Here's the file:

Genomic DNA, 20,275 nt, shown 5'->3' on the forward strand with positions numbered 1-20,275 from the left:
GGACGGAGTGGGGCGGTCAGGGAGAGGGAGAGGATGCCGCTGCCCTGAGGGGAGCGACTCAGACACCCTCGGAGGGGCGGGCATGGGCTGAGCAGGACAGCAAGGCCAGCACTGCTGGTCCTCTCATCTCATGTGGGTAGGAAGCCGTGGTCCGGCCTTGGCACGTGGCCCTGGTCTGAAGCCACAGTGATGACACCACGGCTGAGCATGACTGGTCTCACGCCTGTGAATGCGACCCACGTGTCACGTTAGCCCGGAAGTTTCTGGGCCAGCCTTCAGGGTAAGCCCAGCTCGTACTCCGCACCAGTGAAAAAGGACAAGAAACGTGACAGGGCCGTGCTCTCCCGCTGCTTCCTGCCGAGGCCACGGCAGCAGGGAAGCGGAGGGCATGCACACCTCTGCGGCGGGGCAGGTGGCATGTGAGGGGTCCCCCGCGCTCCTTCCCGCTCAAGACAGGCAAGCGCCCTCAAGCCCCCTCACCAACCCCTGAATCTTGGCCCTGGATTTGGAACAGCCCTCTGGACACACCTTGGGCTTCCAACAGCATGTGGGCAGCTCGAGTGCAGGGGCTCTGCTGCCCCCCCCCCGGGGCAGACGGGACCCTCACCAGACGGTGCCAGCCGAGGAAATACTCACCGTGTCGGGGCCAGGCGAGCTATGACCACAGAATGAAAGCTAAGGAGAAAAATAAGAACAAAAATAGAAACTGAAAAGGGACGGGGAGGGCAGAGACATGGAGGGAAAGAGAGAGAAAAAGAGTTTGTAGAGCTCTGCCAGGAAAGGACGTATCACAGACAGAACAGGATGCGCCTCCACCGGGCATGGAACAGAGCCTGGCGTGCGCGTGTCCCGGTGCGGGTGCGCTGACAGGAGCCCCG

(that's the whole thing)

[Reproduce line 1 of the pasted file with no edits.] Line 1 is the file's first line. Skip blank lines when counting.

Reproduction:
Genomic DNA, 20,275 nt, shown 5'->3' on the forward strand with positions numbered 1-20,275 from the left: